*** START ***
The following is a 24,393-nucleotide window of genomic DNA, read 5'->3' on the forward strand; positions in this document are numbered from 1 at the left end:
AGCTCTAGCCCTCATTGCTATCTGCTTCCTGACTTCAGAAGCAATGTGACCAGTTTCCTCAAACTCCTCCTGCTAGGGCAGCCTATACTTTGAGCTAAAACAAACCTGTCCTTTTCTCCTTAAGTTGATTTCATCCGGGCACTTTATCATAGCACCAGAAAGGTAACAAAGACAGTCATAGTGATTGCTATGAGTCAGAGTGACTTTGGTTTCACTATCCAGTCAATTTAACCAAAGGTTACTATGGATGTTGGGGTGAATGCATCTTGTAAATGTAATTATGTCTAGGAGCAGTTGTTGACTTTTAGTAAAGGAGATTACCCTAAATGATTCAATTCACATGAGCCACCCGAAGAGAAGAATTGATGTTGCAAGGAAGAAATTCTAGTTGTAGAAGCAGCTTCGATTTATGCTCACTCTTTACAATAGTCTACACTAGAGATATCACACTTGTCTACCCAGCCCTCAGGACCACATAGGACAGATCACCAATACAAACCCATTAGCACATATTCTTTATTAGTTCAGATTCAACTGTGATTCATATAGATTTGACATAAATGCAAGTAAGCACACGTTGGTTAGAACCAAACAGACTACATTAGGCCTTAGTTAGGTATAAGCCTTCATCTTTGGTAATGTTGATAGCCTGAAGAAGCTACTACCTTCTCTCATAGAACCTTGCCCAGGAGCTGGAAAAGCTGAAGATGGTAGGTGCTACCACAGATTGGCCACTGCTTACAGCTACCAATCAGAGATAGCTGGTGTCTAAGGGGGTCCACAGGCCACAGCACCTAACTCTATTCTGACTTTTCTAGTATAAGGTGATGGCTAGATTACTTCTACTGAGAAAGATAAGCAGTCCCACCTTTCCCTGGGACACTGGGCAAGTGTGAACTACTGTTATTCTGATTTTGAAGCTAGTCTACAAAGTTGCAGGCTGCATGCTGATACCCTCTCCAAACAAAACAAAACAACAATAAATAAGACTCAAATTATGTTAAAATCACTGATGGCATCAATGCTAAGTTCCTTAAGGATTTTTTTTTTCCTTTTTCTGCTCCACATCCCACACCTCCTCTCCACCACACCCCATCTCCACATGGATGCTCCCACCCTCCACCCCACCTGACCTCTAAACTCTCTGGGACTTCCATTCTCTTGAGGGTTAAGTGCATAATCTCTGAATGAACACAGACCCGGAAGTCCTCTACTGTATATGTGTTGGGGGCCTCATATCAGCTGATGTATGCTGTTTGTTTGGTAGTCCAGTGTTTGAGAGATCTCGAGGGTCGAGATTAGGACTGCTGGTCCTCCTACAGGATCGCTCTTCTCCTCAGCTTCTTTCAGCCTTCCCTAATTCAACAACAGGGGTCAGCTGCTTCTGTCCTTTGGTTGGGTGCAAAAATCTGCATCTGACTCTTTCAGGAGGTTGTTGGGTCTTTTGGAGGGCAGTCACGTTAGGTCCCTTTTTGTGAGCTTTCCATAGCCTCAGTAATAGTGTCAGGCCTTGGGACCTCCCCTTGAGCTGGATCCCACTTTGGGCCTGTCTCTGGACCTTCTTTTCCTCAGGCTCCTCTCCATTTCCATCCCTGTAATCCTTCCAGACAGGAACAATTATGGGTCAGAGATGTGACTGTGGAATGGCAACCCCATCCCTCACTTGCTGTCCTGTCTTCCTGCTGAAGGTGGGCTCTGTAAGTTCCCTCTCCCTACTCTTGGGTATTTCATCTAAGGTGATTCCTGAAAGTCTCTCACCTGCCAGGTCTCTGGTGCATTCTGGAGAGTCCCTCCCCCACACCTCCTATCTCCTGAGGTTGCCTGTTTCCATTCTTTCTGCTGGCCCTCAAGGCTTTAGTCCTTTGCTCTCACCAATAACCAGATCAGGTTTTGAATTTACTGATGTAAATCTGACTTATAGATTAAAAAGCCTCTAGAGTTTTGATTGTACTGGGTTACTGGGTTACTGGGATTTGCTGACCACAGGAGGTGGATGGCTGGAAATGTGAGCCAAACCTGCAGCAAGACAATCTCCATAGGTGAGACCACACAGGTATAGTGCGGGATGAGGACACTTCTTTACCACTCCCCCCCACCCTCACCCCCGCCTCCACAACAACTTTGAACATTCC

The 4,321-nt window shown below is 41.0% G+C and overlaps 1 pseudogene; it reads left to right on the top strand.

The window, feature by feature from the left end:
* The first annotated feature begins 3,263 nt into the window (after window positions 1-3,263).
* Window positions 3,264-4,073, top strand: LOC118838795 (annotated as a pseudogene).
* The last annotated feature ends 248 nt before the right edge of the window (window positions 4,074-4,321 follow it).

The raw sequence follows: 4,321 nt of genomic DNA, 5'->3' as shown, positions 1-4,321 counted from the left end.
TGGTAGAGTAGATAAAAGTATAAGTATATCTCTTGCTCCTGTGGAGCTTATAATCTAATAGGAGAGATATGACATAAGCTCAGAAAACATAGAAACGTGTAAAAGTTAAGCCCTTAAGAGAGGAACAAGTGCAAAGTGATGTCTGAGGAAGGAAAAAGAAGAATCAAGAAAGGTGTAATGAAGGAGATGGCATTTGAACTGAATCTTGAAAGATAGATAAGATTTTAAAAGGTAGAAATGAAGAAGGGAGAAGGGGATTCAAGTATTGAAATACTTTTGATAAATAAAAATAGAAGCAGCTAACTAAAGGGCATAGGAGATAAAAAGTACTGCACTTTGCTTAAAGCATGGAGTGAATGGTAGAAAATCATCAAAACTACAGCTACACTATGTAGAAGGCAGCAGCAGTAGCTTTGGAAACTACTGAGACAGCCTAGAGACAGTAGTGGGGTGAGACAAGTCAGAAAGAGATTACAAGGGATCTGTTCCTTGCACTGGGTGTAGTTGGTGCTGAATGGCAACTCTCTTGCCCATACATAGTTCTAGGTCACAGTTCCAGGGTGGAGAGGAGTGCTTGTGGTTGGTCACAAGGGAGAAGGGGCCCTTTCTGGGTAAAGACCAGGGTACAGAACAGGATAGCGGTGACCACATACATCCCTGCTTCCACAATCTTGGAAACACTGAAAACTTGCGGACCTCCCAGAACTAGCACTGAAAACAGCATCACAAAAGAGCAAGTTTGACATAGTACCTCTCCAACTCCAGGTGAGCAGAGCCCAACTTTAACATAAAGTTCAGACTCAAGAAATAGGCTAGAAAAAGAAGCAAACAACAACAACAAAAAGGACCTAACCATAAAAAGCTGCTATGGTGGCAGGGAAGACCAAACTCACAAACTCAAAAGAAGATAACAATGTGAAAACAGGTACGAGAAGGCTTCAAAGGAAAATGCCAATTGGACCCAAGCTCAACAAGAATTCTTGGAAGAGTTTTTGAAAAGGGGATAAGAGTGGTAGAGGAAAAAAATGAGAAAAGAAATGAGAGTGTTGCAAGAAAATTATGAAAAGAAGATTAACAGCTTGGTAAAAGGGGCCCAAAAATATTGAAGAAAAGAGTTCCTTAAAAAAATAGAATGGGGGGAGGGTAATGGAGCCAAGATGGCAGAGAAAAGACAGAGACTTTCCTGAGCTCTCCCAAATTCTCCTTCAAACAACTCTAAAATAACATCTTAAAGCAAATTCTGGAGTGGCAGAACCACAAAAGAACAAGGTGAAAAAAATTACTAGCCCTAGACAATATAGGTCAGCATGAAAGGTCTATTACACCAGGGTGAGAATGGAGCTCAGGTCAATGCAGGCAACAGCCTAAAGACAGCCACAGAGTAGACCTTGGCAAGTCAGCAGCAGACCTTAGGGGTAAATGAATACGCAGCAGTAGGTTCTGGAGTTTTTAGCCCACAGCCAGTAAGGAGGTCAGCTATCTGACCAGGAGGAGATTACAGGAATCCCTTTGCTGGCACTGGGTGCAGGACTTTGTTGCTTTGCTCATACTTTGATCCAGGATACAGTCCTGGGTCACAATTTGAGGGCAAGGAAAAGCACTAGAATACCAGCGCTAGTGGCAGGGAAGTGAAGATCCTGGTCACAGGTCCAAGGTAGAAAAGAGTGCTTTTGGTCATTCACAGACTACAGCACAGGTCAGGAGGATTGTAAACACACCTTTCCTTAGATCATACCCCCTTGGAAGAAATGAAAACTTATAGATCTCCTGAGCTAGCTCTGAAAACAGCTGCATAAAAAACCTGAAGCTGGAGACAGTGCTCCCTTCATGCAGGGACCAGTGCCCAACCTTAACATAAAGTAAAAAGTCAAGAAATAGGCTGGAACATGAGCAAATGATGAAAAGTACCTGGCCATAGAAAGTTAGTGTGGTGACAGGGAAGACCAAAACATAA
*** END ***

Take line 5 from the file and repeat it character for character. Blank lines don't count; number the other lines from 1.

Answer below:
* The first annotated feature begins 3,263 nt into the window (after window positions 1-3,263).